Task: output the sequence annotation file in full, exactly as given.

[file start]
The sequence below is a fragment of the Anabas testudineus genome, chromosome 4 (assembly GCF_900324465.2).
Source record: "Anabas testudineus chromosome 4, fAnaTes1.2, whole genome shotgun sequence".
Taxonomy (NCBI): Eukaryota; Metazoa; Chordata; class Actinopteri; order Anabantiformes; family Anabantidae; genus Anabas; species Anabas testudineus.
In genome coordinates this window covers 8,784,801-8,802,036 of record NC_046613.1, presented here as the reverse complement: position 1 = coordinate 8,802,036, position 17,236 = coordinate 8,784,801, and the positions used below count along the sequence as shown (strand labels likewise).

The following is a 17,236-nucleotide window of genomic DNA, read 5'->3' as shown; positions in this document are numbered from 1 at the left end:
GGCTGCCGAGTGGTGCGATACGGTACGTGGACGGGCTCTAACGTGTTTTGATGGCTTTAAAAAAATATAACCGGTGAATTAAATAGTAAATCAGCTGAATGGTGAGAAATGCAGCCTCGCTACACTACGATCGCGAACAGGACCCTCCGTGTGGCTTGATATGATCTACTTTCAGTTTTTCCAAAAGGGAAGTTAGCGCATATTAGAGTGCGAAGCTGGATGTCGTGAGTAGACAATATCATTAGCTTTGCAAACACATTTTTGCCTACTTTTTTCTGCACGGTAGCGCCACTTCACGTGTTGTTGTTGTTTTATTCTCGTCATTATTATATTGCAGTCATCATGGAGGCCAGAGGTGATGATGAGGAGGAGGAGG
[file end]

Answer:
The sequence below is a fragment of the Anabas testudineus genome, chromosome 4 (assembly GCF_900324465.2).
Source record: "Anabas testudineus chromosome 4, fAnaTes1.2, whole genome shotgun sequence".
Taxonomy (NCBI): Eukaryota; Metazoa; Chordata; class Actinopteri; order Anabantiformes; family Anabantidae; genus Anabas; species Anabas testudineus.
In genome coordinates this window covers 8,784,801-8,802,036 of record NC_046613.1, presented here as the reverse complement: position 1 = coordinate 8,802,036, position 17,236 = coordinate 8,784,801, and the positions used below count along the sequence as shown (strand labels likewise).

The following is a 17,236-nucleotide window of genomic DNA, read 5'->3' as shown; positions in this document are numbered from 1 at the left end:
GGCTGCCGAGTGGTGCGATACGGTACGTGGACGGGCTCTAACGTGTTTTGATGGCTTTAAAAAAATATAACCGGTGAATTAAATAGTAAATCAGCTGAATGGTGAGAAATGCAGCCTCGCTACACTACGATCGCGAACAGGACCCTCCGTGTGGCTTGATATGATCTACTTTCAGTTTTTCCAAAAGGGAAGTTAGCGCATATTAGAGTGCGAAGCTGGATGTCGTGAGTAGACAATATCATTAGCTTTGCAAACACATTTTTGCCTACTTTTTTCTGCACGGTAGCGCCACTTCACGTGTTGTTGTTGTTTTATTCTCGTCATTATTATATTGCAGTCATCATGGAGGCCAGAGGTGATGATGAGGAGGAGGAGG